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Aviv Mor for krud.dev

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Open source, philosophy, hate & other random words

Some time ago our team has released our first open source library to the wild. We finished our first production ready version, posted it on Reddit and waited for the open source community to welcome us with open arms. After all, we are investing our own free time to create a great product to help others, and it's all for FREE.

Oh how naive we were... Of course some truly appreciated our contribution, yet others didn't understand what we are doing, and the crème de la crème just wanted to hate.

I think that in today's world it's hard to put your work out there. When you post your code you feel very vulnerable, a bit naked. It's like your soul is out there for everyone to see and criticize. And don't get me wrong, I think criticism is very important and it's one of the best ways to learn and grow.

On the other hand, it's very easy to completely dismiss someone else's work. It takes almost no time and costs nothing. Also I'm pretty sure some people enjoy it very much.

So when you meet someone like that, how should you react? The first instinct is to ignore or "yell" back, dismiss all criticism completely and move forward. I decided to do otherwise, breathe and count from 1 to 10, slowly, like my mom used to say, read it again, and think where it is coming from.

For example, in one of these scenarios a comment ended with "I would stay away from it" because of a disagreement with the project's coding style. Spoiler: after a few back and forths the conversation ended with "Good luck though!". How about that?

What is crazy and beautiful about programming. We think it is objective, that it is exact science and there is right and wrong. But the truth is, it is also art, and there is a huge subjective component to it.

What I realized is just that my coding philosophy is different. Even though we are still in a disagreement, it was fascinating to learn that there are completely different points of view for doing the exact same thing, and I learned a thing or two in the process.

What is the point of all of this? I think open source is amazing. For some reason we have crazy drive to develop stuff for free just to share it with the world and help others. Nonetheless, I think there is a lot of room for improvement in our discussions and critique. Maybe I'm naive again, however I still believe the community, our community can do better and hope for better communication between us all (and hopefully over a beer).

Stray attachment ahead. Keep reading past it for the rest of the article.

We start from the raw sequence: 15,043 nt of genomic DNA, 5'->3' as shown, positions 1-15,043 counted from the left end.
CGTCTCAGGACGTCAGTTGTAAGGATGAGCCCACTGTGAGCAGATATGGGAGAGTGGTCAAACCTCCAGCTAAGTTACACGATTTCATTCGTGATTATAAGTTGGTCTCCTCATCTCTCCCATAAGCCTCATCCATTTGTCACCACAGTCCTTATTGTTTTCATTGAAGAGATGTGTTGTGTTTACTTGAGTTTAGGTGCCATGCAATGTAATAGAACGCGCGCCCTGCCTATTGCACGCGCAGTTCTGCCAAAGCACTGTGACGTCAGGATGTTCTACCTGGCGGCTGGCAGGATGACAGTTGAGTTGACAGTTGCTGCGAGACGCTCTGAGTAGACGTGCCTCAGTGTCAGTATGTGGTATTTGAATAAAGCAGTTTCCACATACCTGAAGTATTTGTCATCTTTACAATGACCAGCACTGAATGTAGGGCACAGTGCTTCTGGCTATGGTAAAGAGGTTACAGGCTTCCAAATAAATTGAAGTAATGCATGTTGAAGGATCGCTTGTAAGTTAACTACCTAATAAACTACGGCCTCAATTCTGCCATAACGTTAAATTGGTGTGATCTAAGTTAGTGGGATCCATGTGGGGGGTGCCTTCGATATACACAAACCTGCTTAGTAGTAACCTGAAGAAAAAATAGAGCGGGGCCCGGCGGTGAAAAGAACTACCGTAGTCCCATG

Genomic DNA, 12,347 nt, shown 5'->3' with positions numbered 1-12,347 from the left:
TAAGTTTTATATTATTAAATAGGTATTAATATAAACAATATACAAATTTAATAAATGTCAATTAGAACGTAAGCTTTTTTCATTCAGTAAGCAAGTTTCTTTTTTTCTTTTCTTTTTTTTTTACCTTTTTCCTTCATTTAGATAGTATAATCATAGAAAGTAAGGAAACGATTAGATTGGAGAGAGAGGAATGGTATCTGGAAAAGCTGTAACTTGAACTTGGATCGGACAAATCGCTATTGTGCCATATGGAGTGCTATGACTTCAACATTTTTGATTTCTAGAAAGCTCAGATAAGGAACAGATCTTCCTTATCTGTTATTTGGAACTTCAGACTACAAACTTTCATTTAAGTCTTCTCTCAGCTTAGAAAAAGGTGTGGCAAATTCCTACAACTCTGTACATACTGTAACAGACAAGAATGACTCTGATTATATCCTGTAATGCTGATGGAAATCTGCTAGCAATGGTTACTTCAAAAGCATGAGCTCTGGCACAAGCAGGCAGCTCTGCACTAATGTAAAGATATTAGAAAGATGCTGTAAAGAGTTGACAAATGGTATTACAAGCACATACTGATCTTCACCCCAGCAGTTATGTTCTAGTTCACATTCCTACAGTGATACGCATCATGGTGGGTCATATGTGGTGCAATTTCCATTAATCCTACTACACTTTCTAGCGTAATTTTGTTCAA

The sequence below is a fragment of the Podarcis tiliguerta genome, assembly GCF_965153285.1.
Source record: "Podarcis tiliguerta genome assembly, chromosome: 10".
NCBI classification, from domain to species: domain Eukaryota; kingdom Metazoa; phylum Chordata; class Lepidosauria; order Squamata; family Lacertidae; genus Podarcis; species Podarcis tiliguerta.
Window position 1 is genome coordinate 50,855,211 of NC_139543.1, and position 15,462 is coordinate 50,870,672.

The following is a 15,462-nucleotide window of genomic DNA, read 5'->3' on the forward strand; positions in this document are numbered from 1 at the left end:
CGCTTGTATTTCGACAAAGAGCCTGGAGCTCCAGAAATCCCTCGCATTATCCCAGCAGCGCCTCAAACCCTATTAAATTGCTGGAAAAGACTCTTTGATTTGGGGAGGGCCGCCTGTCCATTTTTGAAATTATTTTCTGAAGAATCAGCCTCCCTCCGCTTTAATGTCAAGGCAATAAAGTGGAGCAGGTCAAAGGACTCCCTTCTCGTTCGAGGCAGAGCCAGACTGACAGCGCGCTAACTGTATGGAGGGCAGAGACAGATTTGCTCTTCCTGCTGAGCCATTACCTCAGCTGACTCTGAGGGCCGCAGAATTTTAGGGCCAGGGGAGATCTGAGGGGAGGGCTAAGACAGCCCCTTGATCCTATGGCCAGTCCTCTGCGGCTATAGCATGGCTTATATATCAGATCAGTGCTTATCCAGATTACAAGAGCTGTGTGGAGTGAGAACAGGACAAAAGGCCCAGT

If you would like to check out our open source library and leave feedback we would appreciate it greatly.

Discussion (5)

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cicirello profile image
Vincent A. Cicirello

You should consider writing a post about your library here on DEV. You'll likely get a friendlier response, with any criticism conveyed in a more constructive (usually) manner than it sounds like you experienced elsewhere.

You'll also likely get more traffic to your GitHub repository if DEV community members know what your library is. I did take a look and even starred as a reminder to go back and take a closer look. But you might find more doing that if they had an idea what it was all about first.

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avivm profile image
Aviv Mor Author

Hey Vincent,

Thank you for taking the time to read and comment. I already posted one article related to the library but I agree with you and I'll write another one introducing and explaining it.

We worked hard on the documentation and tried to make it as clear as possible but I'll check it again and see how we can improve it.

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Nathan Hedglin

"Oh how naive we were... Of course some truly appreciated our contribution, yet others didn't understand what we are doing, and the crème de la crème just wanted to hate."

he extreme FOSS people are all pretty cocky and opinionated. Glad you're persevering! Don't be afraid to keep going. Thanks for making FOSS! We need it.

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avivm profile image
Aviv Mor Author

Thank you for your support! We are definitely not stopping. It's part of the open source journey and we try to learn from it and extract the good feedback from the nonsense.

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bacloud22 profile image
aben • Edited on

Most of us even the developers, so not only people in general, are approaching technology not in the best we could, sadly.

  • if it runs faster it is better (even for the planet),
  • the next version must be the best for me so I'm going to upgrade,
  • decentralized is better because there is no single point of decision, and no data aggregator,
  • startup nation is the best
  • I raised 1 million dollar so this is a success
  • technology is easy just pick a language you "love" and you are in the squad
  • the less restricting a license is, the better it is
  • and many many more
  • to finish with: technology is God's gift, no matter what, we are going to a universal and unism utopia

All these are debatable, these are not topologies, nor the best thing to do or to believe in. To get the real picture people need to get down the streets sometimes.